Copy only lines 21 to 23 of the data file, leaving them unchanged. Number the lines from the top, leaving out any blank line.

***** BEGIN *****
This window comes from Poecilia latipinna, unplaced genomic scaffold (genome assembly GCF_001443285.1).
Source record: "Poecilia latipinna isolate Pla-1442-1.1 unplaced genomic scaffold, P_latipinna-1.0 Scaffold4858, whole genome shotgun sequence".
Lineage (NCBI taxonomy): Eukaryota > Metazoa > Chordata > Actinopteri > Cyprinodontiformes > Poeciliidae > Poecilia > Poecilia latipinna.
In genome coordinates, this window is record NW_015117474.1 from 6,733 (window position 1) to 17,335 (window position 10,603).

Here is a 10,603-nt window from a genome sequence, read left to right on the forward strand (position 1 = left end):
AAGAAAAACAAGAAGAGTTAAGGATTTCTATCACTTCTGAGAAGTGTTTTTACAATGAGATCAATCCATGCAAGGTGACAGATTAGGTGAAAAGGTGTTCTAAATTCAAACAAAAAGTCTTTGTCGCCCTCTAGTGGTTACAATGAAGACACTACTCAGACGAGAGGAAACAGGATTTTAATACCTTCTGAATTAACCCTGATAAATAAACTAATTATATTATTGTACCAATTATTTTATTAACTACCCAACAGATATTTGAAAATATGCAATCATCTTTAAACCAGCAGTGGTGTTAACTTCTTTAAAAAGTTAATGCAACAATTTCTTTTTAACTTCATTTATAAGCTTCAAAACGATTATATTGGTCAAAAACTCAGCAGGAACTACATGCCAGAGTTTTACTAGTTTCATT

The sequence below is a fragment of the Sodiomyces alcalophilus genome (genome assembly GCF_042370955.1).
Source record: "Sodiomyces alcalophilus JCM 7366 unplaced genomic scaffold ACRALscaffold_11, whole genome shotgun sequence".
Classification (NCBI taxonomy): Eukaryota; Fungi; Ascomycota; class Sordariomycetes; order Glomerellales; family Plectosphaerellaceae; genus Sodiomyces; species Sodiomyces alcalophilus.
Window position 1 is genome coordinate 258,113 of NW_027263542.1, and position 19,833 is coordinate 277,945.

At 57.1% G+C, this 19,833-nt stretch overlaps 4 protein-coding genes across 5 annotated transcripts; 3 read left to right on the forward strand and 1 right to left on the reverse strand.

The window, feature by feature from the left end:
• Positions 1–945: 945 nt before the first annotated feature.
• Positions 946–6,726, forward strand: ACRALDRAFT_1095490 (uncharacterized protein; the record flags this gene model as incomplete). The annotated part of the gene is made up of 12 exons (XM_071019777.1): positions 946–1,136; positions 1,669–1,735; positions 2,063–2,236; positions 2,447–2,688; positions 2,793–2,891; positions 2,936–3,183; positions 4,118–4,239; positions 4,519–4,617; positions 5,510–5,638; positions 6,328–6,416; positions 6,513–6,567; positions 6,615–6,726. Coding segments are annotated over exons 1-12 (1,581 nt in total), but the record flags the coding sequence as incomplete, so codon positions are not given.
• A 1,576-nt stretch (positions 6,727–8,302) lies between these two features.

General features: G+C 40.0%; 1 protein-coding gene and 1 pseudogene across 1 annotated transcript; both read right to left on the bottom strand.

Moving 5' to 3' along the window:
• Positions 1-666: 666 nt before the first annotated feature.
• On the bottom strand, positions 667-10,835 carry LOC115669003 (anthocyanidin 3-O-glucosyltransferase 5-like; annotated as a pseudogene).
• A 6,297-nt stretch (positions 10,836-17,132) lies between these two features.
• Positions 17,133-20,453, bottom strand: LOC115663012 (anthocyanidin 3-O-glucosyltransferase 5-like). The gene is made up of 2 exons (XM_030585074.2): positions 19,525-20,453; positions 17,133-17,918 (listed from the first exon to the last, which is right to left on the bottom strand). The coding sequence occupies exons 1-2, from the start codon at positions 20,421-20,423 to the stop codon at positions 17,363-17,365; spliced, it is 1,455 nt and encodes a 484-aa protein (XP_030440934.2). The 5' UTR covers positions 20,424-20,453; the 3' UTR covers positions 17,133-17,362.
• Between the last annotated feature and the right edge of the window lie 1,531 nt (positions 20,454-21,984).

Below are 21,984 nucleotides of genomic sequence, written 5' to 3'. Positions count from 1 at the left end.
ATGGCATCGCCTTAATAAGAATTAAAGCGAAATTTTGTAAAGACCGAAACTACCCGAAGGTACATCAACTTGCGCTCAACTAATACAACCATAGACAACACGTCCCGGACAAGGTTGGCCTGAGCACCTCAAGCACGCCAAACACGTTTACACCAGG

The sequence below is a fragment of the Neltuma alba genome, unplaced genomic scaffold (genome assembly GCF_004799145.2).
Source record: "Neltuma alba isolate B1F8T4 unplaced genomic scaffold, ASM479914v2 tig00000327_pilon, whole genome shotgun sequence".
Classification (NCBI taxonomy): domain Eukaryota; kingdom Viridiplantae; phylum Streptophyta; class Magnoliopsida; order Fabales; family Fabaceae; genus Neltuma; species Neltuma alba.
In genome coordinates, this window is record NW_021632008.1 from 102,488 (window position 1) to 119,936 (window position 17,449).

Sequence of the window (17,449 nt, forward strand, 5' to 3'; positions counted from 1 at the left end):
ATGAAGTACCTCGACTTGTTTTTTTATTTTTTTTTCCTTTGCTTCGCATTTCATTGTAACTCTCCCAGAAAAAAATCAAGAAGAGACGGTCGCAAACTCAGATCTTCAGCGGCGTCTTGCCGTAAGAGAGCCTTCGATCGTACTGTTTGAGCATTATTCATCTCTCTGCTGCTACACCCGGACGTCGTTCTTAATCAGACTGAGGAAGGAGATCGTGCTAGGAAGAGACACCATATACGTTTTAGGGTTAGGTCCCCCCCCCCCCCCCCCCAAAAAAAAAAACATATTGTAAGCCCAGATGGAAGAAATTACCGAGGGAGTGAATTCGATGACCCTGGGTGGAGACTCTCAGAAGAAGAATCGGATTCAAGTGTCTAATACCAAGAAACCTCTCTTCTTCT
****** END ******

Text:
• Positions 17,133-20,453, bottom strand: LOC115663012 (anthocyanidin 3-O-glucosyltransferase 5-like). The gene is made up of 2 exons (XM_030585074.2): positions 19,525-20,453; positions 17,133-17,918 (listed from the first exon to the last, which is right to left on the bottom strand). The coding sequence occupies exons 1-2, from the start codon at positions 20,421-20,423 to the stop codon at positions 17,363-17,365; spliced, it is 1,455 nt and encodes a 484-aa protein (XP_030440934.2). The 5' UTR covers positions 20,424-20,453; the 3' UTR covers positions 17,133-17,362.
• Between the last annotated feature and the right edge of the window lie 1,531 nt (positions 20,454-21,984).

Below are 21,984 nucleotides of genomic sequence, written 5' to 3'. Positions count from 1 at the left end.